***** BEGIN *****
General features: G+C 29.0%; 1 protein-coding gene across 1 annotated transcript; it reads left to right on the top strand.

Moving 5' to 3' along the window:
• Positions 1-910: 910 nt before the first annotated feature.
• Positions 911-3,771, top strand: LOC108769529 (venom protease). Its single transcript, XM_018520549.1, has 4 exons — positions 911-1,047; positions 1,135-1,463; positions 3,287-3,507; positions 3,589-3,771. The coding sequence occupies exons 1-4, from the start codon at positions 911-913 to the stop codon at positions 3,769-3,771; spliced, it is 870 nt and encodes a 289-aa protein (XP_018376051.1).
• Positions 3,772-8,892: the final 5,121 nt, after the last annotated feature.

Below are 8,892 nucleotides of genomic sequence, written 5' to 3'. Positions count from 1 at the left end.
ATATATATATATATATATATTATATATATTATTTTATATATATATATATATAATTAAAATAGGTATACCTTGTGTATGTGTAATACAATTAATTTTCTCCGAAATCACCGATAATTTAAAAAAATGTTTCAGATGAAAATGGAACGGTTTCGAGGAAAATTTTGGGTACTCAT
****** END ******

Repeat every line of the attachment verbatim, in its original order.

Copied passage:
General features: G+C 29.0%; 1 protein-coding gene across 1 annotated transcript; it reads left to right on the top strand.

Moving 5' to 3' along the window:
• Positions 1-910: 910 nt before the first annotated feature.
• Positions 911-3,771, top strand: LOC108769529 (venom protease). Its single transcript, XM_018520549.1, has 4 exons — positions 911-1,047; positions 1,135-1,463; positions 3,287-3,507; positions 3,589-3,771. The coding sequence occupies exons 1-4, from the start codon at positions 911-913 to the stop codon at positions 3,769-3,771; spliced, it is 870 nt and encodes a 289-aa protein (XP_018376051.1).
• Positions 3,772-8,892: the final 5,121 nt, after the last annotated feature.

Below are 8,892 nucleotides of genomic sequence, written 5' to 3'. Positions count from 1 at the left end.
ATATATATATATATATATATTATATATATTATTTTATATATATATATATATAATTAAAATAGGTATACCTTGTGTATGTGTAATACAATTAATTTTCTCCGAAATCACCGATAATTTAAAAAAATGTTTCAGATGAAAATGGAACGGTTTCGAGGAAAATTTTGGGTACTCAT